Providing students with the very best start to their studies, these activities will support students to:
- discover more about the exciting period of learning ahead;
- develop an understanding of the course expectations;
- get to know the teaching team and support staff;
- learn more about a diverse range of approaches to learning;
- understand what it takes to work as part of a successful team;
- develop presentation skills and build confidence in public speaking;
- learn about cultural and individual differences;
- discover all that the University campus and the vibrant city of Stirling has to offer;
- maximise their time studying at Stirling;
- have fun and make new friends.
By the end of this period, students will be fully prepared to embark upon the formal teaching course invigorated and committed to the journey ahead with newly developed skills.
You take four taught modules in the autumn from September to December and four more taught modules in the spring from January to May. Then you write a dissertation in the summer, from June to August.
Delivery and assessment
Modules are taught by a combination of lectures and small group teaching, in the form of seminars or computing labs.
Assessment typically includes coursework, presentations and an end-of-semester examination.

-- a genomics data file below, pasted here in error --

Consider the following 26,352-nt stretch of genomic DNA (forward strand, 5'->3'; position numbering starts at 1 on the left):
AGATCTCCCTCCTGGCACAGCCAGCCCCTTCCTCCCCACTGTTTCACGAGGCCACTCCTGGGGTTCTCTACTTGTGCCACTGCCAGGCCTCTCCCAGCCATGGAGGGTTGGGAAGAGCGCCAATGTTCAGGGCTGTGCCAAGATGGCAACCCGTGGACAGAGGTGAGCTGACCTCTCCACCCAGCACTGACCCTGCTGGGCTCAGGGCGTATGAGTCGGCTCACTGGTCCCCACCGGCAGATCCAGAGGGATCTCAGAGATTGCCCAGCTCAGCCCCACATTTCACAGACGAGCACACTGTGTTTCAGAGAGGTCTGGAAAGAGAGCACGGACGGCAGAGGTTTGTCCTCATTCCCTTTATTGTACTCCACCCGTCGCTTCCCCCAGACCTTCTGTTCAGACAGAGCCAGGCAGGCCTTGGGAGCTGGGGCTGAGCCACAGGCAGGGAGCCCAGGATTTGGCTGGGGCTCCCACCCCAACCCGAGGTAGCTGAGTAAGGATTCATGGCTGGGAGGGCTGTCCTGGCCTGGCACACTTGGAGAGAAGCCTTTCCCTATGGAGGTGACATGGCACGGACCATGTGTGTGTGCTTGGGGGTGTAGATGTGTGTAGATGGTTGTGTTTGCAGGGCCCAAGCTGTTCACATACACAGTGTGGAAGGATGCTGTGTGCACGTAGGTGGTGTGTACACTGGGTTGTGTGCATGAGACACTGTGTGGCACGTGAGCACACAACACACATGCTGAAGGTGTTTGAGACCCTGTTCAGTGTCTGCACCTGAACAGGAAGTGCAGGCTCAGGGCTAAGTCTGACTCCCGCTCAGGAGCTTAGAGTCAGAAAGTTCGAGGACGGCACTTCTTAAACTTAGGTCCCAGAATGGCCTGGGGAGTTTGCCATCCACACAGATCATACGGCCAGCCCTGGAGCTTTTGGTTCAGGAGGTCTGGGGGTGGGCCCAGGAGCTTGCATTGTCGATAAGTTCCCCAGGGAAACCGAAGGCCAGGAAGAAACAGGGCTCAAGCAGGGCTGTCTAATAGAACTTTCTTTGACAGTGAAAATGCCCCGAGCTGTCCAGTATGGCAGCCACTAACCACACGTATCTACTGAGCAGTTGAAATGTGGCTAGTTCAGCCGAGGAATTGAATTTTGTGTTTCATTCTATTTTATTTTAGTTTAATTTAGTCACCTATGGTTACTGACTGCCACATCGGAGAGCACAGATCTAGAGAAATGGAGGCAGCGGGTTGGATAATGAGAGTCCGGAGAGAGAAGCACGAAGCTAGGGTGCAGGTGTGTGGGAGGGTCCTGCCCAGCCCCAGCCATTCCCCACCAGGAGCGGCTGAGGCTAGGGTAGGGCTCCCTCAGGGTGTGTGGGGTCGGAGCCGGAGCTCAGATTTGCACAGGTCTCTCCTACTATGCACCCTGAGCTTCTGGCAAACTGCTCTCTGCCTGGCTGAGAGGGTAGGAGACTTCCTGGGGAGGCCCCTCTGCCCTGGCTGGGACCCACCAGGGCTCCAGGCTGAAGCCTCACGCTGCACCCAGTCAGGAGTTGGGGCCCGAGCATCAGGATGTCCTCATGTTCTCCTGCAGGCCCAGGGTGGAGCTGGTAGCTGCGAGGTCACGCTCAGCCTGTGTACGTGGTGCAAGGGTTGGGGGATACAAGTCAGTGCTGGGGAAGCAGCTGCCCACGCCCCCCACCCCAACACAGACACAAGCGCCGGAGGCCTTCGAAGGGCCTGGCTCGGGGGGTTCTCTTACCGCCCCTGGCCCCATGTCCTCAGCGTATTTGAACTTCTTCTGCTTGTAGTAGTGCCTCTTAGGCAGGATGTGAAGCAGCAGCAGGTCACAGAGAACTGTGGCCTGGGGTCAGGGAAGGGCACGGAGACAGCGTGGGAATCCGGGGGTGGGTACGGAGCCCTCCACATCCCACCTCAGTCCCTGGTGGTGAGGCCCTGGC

Re-sit examinations are available.
Topics of student’s interest in journals such as Energy Policy, The Energy Journal, Energy Economics and others.
The timetable below is a typical example, but your own timetable may be different.
Sample timetable Spring Semester
Semester 1 modules:
- Energy and Resource Economics: The main economic theories of the management of non-renewable and renewable resources; valuation of external effects of energy use; alternative ways of modelling energy and resource use; the place of energy and resource use within sustainable development strategies.
- Environmental Economics: The application of economic theory and methodologies to the better understanding of environmental problems and improving the design of environmental policy.
- Financial Economics: Financial instruments and how they are traded; the key tools used by financial economists; the major topics in financial economics including portfolio theory, diversification and mean variance analysis; asset-pricing models, efficient market hypothesis, and market anomalies; the pricing of bonds, stocks, and other financial instruments.